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Top 10 Writing No-No’s

Published on 14/11/2023

Top 10 Writing No-No’s 
Teacher: Lil Chase, senior editor at Caroline Wakeman Literary Agency

There are many tropes and cliches writers use that immediately turn off an agent or commissioning editor. Some are worse than others and some are personal to that particular editor. Here are a few of the repeat offenders you might want to avoid:

  1. No starting a book or a chapter with a character waking up.
  2. No showing a journey that doesn’t need to be shown.
  3. No showing an arrival that doesn’t need to be shown.
    Show your character in the middle of the action and we will assume they have woken up, traveled, and arrived there.
  4. No sitting the character in front of the mirror in order to describe themselves for the benefit of the reader.
  5. No adverbs. They are telling. Show your reader how something is being done rather than telling it, unsubtly.
  6. No POV switches, even in 3rd person narration. Stick to one POV per chapter.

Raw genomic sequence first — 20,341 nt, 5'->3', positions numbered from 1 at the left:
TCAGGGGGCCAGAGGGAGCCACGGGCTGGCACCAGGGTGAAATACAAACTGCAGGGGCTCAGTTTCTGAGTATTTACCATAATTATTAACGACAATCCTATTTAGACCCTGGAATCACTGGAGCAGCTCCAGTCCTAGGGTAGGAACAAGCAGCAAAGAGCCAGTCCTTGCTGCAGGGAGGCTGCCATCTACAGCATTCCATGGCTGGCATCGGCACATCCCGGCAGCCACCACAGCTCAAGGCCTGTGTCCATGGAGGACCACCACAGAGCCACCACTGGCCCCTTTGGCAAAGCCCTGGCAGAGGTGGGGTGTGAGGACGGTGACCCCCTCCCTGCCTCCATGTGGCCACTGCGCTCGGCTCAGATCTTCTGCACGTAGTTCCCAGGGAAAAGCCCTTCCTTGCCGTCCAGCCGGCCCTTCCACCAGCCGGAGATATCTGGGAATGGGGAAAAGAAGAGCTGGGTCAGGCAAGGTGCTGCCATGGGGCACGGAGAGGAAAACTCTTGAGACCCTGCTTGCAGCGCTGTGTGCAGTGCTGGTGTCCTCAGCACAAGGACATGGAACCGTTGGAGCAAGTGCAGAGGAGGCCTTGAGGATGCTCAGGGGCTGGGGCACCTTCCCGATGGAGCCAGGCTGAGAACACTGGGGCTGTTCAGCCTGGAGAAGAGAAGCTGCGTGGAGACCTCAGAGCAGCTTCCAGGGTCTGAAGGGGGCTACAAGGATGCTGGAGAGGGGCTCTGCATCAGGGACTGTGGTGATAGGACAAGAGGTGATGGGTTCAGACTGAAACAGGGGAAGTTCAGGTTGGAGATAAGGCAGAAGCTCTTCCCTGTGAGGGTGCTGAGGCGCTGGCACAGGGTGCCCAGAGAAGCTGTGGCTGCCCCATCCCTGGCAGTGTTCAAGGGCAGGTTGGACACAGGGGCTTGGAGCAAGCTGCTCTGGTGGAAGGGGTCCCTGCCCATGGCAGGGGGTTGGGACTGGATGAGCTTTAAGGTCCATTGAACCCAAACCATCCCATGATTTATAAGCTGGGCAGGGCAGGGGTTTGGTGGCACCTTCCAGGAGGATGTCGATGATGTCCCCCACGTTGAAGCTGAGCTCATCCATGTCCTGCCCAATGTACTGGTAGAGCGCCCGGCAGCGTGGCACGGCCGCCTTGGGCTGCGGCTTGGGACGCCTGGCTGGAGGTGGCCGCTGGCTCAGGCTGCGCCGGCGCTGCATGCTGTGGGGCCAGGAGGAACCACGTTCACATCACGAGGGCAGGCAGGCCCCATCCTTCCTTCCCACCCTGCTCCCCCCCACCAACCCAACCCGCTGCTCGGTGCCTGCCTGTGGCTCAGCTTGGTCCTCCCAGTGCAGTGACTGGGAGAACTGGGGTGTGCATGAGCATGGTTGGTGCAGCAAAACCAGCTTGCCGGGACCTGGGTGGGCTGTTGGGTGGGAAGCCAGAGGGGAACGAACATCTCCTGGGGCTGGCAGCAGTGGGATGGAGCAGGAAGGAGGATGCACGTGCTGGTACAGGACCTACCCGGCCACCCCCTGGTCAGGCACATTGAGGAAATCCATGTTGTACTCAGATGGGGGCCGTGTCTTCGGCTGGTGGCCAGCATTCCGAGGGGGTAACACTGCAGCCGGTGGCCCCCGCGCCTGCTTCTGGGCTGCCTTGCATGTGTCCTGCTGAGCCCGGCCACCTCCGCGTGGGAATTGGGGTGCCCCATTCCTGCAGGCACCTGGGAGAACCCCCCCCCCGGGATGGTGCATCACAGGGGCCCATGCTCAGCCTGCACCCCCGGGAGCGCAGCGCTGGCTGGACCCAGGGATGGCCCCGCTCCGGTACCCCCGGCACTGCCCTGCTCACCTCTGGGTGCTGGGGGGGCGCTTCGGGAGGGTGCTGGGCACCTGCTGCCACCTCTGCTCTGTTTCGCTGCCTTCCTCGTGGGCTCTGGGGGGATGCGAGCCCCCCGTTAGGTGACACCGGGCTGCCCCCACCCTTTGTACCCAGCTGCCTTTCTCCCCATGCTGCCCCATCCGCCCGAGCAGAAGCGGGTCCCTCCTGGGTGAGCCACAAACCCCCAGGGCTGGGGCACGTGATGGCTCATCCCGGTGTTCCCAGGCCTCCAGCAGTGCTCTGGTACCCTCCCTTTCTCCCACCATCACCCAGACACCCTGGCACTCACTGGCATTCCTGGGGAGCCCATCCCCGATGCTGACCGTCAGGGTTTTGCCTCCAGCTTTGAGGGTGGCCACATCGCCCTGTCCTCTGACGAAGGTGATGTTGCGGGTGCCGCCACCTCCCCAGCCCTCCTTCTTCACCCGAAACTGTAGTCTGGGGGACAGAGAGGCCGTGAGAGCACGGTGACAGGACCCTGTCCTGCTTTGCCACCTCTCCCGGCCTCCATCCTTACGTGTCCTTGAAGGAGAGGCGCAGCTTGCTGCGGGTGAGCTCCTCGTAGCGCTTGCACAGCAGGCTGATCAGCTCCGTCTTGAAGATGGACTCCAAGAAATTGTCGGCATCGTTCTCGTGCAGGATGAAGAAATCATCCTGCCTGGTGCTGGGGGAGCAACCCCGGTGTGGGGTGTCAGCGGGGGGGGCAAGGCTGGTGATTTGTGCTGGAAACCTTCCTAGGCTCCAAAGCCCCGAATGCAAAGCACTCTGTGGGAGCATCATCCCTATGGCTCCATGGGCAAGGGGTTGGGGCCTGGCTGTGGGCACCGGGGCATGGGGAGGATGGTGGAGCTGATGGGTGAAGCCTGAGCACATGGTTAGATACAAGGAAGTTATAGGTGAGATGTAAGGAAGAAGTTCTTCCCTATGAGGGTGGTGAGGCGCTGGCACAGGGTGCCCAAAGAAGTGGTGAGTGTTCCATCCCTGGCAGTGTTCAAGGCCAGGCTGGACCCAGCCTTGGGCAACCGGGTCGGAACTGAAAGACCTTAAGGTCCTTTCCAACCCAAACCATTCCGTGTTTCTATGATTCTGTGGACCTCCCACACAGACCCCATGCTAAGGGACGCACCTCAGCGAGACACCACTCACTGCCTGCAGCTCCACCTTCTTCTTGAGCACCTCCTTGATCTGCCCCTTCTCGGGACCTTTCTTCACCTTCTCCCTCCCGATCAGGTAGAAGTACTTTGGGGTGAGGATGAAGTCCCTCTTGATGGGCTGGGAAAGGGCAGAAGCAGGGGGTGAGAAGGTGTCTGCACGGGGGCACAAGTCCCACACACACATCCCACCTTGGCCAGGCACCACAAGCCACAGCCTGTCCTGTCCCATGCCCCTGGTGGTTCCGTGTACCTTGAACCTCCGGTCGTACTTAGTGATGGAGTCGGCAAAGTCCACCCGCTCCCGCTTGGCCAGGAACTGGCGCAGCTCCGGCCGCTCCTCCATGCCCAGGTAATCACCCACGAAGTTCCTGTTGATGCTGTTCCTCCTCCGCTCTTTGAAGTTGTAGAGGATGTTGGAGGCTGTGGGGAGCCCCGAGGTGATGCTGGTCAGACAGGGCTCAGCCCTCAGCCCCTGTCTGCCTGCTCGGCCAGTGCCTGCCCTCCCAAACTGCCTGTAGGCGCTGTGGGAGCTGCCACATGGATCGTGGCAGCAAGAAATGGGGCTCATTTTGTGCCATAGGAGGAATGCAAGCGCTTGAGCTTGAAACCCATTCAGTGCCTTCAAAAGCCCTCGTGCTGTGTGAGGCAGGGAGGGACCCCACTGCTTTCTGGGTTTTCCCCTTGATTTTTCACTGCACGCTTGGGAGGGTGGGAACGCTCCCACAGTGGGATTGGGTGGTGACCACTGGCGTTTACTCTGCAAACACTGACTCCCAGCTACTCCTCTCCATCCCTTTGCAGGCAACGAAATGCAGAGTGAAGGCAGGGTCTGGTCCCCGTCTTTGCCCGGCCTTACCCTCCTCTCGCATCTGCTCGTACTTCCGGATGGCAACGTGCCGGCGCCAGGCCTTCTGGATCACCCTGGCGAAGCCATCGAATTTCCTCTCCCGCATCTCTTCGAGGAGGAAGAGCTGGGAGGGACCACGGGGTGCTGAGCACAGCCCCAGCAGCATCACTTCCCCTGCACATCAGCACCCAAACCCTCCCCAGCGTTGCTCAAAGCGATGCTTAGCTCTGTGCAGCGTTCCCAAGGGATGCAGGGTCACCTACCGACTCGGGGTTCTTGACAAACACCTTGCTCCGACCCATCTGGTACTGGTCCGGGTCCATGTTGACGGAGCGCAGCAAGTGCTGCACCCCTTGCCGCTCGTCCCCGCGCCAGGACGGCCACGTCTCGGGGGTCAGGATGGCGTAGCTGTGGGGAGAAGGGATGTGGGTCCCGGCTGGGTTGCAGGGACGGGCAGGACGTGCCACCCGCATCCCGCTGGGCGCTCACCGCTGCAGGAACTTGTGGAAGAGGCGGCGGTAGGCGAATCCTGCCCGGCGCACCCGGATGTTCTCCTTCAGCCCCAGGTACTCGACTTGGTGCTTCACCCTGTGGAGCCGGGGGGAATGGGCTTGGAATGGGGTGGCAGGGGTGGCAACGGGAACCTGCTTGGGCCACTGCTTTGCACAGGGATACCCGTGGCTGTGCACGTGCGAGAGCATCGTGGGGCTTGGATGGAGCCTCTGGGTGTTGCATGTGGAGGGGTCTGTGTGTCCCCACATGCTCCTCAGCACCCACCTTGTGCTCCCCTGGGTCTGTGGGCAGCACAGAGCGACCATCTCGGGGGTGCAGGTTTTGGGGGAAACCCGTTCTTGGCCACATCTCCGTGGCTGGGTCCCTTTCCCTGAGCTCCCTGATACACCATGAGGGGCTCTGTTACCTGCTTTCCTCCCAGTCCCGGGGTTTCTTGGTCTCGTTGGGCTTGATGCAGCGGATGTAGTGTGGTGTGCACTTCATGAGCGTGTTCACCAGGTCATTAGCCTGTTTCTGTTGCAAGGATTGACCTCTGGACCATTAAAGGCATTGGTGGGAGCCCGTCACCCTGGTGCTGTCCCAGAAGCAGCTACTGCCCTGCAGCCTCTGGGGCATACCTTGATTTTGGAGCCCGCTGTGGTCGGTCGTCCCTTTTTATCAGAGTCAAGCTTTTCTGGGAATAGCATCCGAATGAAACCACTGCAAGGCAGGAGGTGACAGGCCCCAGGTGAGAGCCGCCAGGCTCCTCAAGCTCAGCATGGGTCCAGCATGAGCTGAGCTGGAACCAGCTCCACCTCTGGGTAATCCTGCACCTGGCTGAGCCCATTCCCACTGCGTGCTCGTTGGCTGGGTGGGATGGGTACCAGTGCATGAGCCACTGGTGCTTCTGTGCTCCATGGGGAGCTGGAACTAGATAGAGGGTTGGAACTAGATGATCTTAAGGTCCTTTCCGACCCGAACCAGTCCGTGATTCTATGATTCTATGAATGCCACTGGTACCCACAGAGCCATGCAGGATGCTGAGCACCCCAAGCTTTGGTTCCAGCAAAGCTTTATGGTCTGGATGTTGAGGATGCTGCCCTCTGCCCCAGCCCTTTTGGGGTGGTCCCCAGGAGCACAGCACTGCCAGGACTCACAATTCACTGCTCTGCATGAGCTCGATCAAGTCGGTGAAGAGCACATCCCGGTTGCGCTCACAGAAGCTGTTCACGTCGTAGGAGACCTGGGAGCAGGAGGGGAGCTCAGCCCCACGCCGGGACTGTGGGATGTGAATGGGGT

7. No dreams. Many writers insert a dramatic moment that turns out to be a dream because the plot is dragging and lacking drama. But the reader feels tricked by a dream sequence. And no one really enjoys hearing about other people’s dreams!
  8. Don’t use the phrase ‘crooked smile’ when describing your handsome male lead.
  9. Don’t use the phrase ‘silent scream’.
  10. No having fun with fonts – use Calibri, Times New Roman, or Arial.

Take a look at your writing, if you see one of these cliches then ask yourself if you really need it. If you don’t, remove it.

Of course, rules are made to be broken. If something works, it works!

 

For more free tips for how to improve your writing for children’s books subscribe to our ITSme Learning Newsletter!

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